There is no great famine in Los Angeles when it comes to exemplary Chinese food. For me, a second-generation daughter of Canton, authentic Chinese food hails from large round tables. Ceremony is the sense that guides the meal. The humble rice bowl—plastic or porcelain, white and nicked by use, or patterned with blue florals or ornate red patterns—is one’s place at the table. With the first trade of a cool empty bowl for one warmed with a heap of rice, the lazy Susan spins, and the meal begins.
But the food at the height of popularity beyond, in my case, Cantonese families, is either that which lives at the table aforementioned—in homes or in families’ regular haunts—or globally savored from fusion ingredient trends: tasty, innovative, but flashy.
Especially for grown children of immigrants, the pull between cultures rests in the hyphen between. Speaking for myself, that means Chinese and American. But now there’s a restaurant that speaks for me.
This spring, I began to consider that bowl with new significance, filled with something other than rice: noodles. At homestyle restaurant Woon on the corner of Temple Street and Reno Street in Historic Filipinotown, Los Angeles, they come thick, chewy, wok-fired with rich beef and savory shiitake mushrooms, swirled at your table with chili garlic sauce and white vinegar to your taste, each bite punctuated with the crunch of leafy little bulbs of bok choy. Woon itself translates to “bowl” in Chinese, and these flavors translate from owner Keegan Fong’s childhood, a recipe by his mother, Julie Chen Fong. You’ll know her by her petite stature, denim apron, and a red floral bandana.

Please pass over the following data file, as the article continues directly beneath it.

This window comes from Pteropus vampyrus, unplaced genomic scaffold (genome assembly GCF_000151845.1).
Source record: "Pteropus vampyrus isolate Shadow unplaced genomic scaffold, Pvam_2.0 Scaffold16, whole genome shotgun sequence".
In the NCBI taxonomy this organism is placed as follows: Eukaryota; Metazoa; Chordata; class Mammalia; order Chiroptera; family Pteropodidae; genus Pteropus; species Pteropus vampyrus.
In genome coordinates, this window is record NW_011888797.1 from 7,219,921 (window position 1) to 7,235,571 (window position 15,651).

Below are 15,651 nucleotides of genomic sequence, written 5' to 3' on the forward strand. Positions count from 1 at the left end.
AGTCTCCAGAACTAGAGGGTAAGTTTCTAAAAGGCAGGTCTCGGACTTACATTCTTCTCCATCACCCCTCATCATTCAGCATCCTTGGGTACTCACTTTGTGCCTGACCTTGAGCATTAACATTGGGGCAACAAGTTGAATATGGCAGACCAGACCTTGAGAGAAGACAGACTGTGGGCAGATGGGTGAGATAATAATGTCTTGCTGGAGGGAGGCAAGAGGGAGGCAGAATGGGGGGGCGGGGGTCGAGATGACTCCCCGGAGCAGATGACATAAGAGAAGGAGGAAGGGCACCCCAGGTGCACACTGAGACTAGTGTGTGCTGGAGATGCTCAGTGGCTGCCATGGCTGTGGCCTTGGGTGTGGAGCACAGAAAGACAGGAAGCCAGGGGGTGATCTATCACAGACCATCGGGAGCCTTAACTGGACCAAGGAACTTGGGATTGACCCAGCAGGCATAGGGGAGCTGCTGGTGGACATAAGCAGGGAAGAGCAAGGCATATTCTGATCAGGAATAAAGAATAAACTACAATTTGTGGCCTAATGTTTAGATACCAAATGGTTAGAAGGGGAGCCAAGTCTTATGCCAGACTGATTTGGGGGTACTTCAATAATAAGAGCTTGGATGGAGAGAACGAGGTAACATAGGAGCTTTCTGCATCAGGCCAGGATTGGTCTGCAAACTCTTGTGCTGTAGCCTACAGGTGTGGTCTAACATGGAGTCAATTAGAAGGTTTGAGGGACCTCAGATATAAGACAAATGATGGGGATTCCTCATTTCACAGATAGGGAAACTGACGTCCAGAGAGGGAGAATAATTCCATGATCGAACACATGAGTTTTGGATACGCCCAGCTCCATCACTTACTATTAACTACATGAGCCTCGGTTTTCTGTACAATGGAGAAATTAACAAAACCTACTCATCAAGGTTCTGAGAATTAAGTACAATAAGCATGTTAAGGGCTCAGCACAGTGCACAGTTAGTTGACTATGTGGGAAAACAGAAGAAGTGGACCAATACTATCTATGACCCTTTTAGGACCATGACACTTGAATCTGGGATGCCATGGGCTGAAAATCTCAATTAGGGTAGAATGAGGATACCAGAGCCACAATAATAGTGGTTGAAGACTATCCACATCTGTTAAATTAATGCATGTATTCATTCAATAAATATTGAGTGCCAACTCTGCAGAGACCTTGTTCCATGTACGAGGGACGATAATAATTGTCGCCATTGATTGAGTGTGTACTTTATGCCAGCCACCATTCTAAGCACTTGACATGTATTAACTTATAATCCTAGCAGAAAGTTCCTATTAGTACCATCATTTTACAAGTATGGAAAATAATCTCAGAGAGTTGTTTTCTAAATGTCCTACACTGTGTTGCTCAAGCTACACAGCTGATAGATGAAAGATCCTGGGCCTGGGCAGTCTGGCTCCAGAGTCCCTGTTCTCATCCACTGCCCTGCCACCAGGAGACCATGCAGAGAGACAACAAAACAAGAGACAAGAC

Woon’s beef noodles are the star amongst a host of flavors Keegan and his sister Andrea grew up on, enjoyed by all the friends who came through the Fong house, whether the clock said it was a meal time or not.